Recycled Amusement: A Ugandan Playground of Water Bottles - Cities Ugandan eco-artist Ruganzu Bruno Tusingwire doesn’t play around when it comes to play. The winner of TED’s first City 2.0 Award for 2012, a prize designed to encourage innovation in cities, is using part of his $10,000-prize to construct an amusement park for kids in Kampala’s slums built from thousands of reused plastic water bottles. The playground—which currently consists of a single airplane-shaped sculpture—will serve as a commentary on the trash problem afflicting the rapidly expanding cities of the developing world. "I shifted from doing artwork to just hang on walls, having little influence on society, to doing art that solves community needs," Tusingwire told TED. A graduate of and lecturer in the Department of Art & Design at Kampala’s Kyambogo University, Tusingwire was first introduced to eco-art as a student, when he and his peers would create original works from garbage. Photos courtesy of TED

13 Community Role Archetypes (Which One Are You?) Decker and I had a blast putting this together – It’s a breakdown of some archetypical roles in community we’ve noticed over the years, along with the specific people in our community who fill those roles. More on this below. (Download a larger-font, editable version here) (Download a larger-font, editable version here) Assertion #1 – Everyone has essential gifts to bring to a community.Assertion #2 – Recognizing and Celebrating each person’s gifts is an essential aspect of Community Leadership. And, while the Art of Deeply Seeing people ultimately defies any nice neat categories we can come up with, these possibilities can definitely get your wheels turning. Question: What combination of these types do you see in yourself? You may look at these roles and be struck by how little of ANY of these roles are actually being filled by the people in your social circles. And once you’ve left your comment, check out our new training here: Authentic Community Leadership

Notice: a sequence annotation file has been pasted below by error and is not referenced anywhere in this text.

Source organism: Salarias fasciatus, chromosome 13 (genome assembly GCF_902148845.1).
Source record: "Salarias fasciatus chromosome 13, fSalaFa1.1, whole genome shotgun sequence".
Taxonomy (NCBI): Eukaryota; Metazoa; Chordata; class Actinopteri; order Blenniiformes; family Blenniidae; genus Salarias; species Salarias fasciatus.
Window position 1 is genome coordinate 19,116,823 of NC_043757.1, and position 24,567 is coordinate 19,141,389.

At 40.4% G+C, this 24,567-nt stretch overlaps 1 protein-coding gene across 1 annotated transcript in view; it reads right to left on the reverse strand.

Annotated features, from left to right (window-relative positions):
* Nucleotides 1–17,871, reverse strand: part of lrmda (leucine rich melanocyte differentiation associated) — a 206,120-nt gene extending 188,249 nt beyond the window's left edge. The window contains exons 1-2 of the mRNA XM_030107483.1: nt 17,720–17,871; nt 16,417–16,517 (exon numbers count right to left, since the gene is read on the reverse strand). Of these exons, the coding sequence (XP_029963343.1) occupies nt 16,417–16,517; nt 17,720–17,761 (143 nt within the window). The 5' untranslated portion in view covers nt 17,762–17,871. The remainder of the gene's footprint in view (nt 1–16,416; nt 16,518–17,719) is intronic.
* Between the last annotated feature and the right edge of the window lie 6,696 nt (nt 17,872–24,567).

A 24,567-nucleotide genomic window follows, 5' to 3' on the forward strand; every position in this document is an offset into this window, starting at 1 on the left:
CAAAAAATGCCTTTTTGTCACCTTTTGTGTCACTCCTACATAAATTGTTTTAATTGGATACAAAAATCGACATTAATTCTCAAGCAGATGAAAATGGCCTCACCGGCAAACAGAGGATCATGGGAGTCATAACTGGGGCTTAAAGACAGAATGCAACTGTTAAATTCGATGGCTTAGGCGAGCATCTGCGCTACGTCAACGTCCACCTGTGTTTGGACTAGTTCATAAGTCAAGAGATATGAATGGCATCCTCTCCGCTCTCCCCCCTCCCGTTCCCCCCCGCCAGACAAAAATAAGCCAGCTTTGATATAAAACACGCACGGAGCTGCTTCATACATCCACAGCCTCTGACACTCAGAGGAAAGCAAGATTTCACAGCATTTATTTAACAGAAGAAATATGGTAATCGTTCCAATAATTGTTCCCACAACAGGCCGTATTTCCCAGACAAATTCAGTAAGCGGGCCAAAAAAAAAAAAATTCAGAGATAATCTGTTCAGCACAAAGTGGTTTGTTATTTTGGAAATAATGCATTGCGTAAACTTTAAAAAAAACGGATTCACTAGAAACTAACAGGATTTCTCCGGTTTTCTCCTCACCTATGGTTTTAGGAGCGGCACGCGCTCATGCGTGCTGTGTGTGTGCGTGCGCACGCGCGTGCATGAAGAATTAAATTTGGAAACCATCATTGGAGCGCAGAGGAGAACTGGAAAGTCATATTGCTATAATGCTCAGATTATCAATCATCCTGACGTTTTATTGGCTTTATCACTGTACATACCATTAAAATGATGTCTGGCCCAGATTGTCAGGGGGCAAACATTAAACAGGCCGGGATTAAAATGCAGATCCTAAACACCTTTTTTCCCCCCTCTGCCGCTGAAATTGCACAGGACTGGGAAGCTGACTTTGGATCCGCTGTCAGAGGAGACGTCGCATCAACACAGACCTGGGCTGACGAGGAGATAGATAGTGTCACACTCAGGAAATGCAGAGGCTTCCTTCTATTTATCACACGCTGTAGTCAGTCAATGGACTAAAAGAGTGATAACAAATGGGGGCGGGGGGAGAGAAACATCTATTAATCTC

Artificially evolved robots that efficiently self-organize tasks: Eliseo Ferrante and colleagues evolved complex robot behaviors using artificial evolution and detailed robotics simulations. -- ScienceDaily PLOS. "Artificially evolved robots that efficiently self-organize tasks: Eliseo Ferrante and colleagues evolved complex robot behaviors using artificial evolution and detailed robotics simulations.." ScienceDaily. ScienceDaily, 6 August 2015. <www.sciencedaily.com/releases/2015/08/150806144425.htm>. PLOS. (2015, August 6). PLOS. Artificial consciousness Artificial consciousness (AC), also known as machine consciousness (MC) or synthetic consciousness (Gamez 2008; Reggia 2013), is a field related to artificial intelligence and cognitive robotics whose aim is to "define that which would have to be synthesized were consciousness to be found in an engineered artifact" (Aleksander 1995). Neuroscience hypothesizes that consciousness is generated by the interoperation of various parts of the brain, called the neural correlates of consciousness or NCC. Proponents of AC believe it is possible to construct machines (e.g., computer systems) that can emulate this NCC interoperation. Artificial consciousness can be viewed as an extension to artificial intelligence, assuming that the notion of intelligence in its commonly used sense is too narrow to include all aspects of consciousness. Philosophical views of artificial consciousness[edit] As there are many designations of consciousness, there are many potential types of AC. 61. Awareness Learning

Swimming With the Trash: A Marine Drone Seeks to Scoop up Plastic - Environment While there's been plenty of media pointing out or raising awareness about the disaster submerged right beneath sea level— the mountain-sized patch of plastic and other garbage that's been collecting in oceans around the world, particularly in the Pacific—there's less attention to some of the solutions that are currently in the works. Part of the reason is that the problem seems so huge (indeed, it's beyond the point of return) and so distant that it's not necessarily the easiest to conceive of steps to take action against. Yet a crew of big-thinking designers has a concept for a trash-skimming and sensor-equipped "marine drone" that could detect trash in the ocean and scoop it into its net to be recycled. The drone is designed to navigate the ocean for two weeks at a time and would use an infrasound system to keep fish at bay. Think of a pool net that swims underneath the ocean by itself. What are other important design-centric approaches toward cleaning the ocean?